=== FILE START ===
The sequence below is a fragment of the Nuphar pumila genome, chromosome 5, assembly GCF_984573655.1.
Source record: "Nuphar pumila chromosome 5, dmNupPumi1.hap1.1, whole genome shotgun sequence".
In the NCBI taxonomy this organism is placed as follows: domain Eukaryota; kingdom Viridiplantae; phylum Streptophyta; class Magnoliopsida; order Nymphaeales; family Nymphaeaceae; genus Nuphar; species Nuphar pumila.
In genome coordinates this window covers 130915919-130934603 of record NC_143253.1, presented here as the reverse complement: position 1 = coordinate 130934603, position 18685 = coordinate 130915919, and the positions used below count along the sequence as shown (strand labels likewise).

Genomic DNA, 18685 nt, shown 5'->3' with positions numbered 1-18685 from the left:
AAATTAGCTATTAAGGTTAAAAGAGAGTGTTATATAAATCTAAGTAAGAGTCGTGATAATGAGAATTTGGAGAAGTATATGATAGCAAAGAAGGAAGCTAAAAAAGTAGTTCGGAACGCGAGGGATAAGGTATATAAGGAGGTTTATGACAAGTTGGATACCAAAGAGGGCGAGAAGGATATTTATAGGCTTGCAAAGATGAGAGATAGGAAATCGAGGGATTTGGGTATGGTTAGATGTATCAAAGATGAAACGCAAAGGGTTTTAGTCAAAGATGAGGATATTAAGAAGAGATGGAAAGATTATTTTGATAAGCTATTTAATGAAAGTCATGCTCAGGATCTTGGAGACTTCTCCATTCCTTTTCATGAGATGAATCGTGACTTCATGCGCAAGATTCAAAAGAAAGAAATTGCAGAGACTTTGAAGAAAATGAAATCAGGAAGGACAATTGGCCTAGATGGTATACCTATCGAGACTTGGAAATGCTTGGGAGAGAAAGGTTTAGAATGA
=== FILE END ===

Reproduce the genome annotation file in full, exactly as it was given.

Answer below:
The sequence below is a fragment of the Nuphar pumila genome, chromosome 5, assembly GCF_984573655.1.
Source record: "Nuphar pumila chromosome 5, dmNupPumi1.hap1.1, whole genome shotgun sequence".
In the NCBI taxonomy this organism is placed as follows: domain Eukaryota; kingdom Viridiplantae; phylum Streptophyta; class Magnoliopsida; order Nymphaeales; family Nymphaeaceae; genus Nuphar; species Nuphar pumila.
In genome coordinates this window covers 130915919-130934603 of record NC_143253.1, presented here as the reverse complement: position 1 = coordinate 130934603, position 18685 = coordinate 130915919, and the positions used below count along the sequence as shown (strand labels likewise).

Genomic DNA, 18685 nt, shown 5'->3' with positions numbered 1-18685 from the left:
AAATTAGCTATTAAGGTTAAAAGAGAGTGTTATATAAATCTAAGTAAGAGTCGTGATAATGAGAATTTGGAGAAGTATATGATAGCAAAGAAGGAAGCTAAAAAAGTAGTTCGGAACGCGAGGGATAAGGTATATAAGGAGGTTTATGACAAGTTGGATACCAAAGAGGGCGAGAAGGATATTTATAGGCTTGCAAAGATGAGAGATAGGAAATCGAGGGATTTGGGTATGGTTAGATGTATCAAAGATGAAACGCAAAGGGTTTTAGTCAAAGATGAGGATATTAAGAAGAGATGGAAAGATTATTTTGATAAGCTATTTAATGAAAGTCATGCTCAGGATCTTGGAGACTTCTCCATTCCTTTTCATGAGATGAATCGTGACTTCATGCGCAAGATTCAAAAGAAAGAAATTGCAGAGACTTTGAAGAAAATGAAATCAGGAAGGACAATTGGCCTAGATGGTATACCTATCGAGACTTGGAAATGCTTGGGAGAGAAAGGTTTAGAATGA